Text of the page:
By OOI KOK HWA
UNDER normal circumstances, investors should get excited when companies buy back their own shares. In theory, this action implies the management views the best available investment opportunity for the utilisation of excess cash is to invest in its own company rather than buy into some other companies.
This is because when a company buys back its own shares, it will reduce the firm’s outstanding shares and enhance the company’s earnings per share (EPS).
Due to information asymmetry, the management is in the best position to determine that the company is being undervalued at the current price and, thus, it is to the best interest of the shareholders to buy back the company’s shares.
Hence, in general, we can conclude share buybacks usually convey a positive signal that implies the stock of a company is underpriced.
However, lately in Malaysia there was one listed company, Company K – we prefer to call it Company K than to reveal its real name – which showed unusual buying-back activities over an extended period up to May 17, 2010.
Here is an analysis of the Company K’s stock-price movement over this period. The price chart shows Company K had been hovering at around 80 to 90 sen until May 25, 2010. In fact, the company’s stock was being traded above 80 sen despite the recent financial crisis.
During the 2008-2009 market crashes, while the majority of companies were facing drops of 50% or more in their prices, Company K’s share price remained stable at above 80 sen.
Based on our observation of stock exchange filings, the stability of this company’s share price at around 80–85 sen appeared to be supported by its share buyback activities.
The company stopped buying its own shares since May 17. The last tranche of its share repurchase was on May 17 and the total number of shares bought were 36,000. As a result, since May 25, the stock prices started to plunge.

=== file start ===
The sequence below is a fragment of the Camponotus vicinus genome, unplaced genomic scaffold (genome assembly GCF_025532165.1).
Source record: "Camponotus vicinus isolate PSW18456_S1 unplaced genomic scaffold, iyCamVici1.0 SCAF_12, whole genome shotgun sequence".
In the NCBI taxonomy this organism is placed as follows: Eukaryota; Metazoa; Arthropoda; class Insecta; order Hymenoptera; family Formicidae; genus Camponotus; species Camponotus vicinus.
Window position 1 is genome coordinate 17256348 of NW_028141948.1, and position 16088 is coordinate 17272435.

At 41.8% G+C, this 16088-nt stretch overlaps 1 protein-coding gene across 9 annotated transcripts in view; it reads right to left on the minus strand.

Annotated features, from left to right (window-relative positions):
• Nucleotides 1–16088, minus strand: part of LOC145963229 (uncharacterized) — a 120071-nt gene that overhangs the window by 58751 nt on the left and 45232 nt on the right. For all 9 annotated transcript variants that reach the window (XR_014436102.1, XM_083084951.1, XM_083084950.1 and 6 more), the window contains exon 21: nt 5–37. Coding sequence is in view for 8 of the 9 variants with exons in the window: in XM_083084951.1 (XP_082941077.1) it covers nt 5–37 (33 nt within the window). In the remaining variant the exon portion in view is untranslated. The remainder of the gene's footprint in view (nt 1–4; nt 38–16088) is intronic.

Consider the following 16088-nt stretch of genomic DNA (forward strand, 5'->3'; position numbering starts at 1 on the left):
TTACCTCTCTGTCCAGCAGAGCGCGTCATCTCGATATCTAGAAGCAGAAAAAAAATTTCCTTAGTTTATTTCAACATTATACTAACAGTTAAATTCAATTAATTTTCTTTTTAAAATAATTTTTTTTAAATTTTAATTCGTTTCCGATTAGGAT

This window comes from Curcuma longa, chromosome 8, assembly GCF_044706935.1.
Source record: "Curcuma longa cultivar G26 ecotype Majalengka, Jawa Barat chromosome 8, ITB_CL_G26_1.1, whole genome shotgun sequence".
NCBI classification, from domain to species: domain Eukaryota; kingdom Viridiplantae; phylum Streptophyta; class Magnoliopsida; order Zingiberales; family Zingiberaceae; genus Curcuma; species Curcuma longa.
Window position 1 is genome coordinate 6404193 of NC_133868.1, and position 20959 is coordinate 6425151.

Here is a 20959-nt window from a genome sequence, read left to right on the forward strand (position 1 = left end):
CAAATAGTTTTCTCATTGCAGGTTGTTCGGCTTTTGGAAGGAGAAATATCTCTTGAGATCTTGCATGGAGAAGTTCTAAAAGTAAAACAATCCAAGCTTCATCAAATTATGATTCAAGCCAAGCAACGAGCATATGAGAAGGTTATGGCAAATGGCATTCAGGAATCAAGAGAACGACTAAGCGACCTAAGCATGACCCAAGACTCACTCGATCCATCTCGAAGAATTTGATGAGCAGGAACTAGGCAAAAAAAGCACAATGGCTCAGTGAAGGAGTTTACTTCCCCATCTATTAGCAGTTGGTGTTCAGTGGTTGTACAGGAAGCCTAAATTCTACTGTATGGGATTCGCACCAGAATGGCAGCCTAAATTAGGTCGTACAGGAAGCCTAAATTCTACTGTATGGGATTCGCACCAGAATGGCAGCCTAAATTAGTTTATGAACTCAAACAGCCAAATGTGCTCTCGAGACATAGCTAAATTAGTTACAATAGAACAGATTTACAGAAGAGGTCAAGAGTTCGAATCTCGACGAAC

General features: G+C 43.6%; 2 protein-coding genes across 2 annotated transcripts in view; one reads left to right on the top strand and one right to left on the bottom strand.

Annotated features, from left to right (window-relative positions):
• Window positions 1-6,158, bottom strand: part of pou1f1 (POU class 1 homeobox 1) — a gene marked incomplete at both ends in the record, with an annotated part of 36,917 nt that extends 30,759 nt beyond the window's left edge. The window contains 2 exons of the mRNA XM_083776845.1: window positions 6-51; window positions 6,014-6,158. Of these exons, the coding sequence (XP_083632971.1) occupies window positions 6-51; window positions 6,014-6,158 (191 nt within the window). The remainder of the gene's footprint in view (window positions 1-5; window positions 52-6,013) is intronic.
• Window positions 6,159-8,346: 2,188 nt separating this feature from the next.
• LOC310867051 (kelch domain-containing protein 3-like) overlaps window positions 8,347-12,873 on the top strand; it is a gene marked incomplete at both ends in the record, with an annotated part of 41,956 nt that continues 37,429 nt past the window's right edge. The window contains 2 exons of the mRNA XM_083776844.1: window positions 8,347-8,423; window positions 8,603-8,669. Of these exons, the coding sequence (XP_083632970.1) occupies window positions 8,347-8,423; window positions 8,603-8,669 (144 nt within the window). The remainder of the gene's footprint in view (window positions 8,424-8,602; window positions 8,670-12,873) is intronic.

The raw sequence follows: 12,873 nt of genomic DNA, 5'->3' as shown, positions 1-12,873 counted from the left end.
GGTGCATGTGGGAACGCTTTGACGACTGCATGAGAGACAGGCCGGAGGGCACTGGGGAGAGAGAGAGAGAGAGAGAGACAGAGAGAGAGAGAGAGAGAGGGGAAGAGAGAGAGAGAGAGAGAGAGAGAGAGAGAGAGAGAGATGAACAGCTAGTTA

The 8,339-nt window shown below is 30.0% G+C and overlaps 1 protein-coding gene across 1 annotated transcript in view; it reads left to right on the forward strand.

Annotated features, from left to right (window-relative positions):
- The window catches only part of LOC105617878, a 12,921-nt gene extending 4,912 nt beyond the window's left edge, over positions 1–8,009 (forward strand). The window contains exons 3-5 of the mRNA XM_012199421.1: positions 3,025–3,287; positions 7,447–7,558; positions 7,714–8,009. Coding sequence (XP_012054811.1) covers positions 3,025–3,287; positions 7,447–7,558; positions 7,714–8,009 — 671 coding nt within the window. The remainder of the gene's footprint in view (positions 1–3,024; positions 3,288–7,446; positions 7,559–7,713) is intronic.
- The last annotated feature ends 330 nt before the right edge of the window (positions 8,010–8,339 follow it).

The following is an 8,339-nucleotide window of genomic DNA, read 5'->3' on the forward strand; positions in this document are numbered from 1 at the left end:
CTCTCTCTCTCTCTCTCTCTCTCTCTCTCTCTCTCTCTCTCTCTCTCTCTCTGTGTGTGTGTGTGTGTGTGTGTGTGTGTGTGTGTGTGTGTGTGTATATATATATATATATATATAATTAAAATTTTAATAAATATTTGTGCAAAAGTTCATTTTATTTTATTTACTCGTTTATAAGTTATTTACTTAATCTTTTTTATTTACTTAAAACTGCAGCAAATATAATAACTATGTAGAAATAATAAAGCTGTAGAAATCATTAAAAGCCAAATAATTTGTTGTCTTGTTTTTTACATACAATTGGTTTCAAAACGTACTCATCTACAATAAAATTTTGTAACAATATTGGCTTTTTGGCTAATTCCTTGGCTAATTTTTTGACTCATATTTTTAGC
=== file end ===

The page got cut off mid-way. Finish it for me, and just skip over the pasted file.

The main reasons for the sharp drop were because Company K defaulted on loans repayments and a few of the company’s key owners had left the company as well as the country.
As mentioned earlier, finance text books say when companies buy back their own shares, it implies the companies are undervalued.
However, in this case, Company K reported on June 7 RM146.5mil of losses for its fiscal fourth quarter ended March 31, 2010. Table 1 shows the company continued to buy back its own shares during the fourth quarter of FY10 and first quarter of FY11, even though the company was incurring huge losses during the periods. This seem to be against what we have learned from financial theory.
Investors may be wondering whether they are able to sell before the sharp plunge in share prices. Based on our observation, the company only announced the default in loans repayments on May 31, 2010 and the share prices immediately tumbled to a low of 10 sen.
By the time the company announced its fourth-quarter results on June 7, its share price remained low at 14.5 sen.
An interesting point to note from Table 1 is that coincidentally, Company K’s key owner, Mr JH, sold most of his holdings by the time the results were announced. He sold 39.2 million shares (53.4 million minus 14.2 million) from April 7 to June 7, 2010.
At the moment, due to the delay in submitting audited financial statements for the period ended March 31, 2010, shares in the company have been suspended from trading at 6.5 sen. The company is currently facing a winding-up petition and the appointment of provisional liquidators.
In short, share buybacks do not imply companies are undervalued. Investors need to be careful as some companies may use these activities to support their share prices.
● Ooi Kok Hwa is an investment adviser and managing partner of MRR Consulting.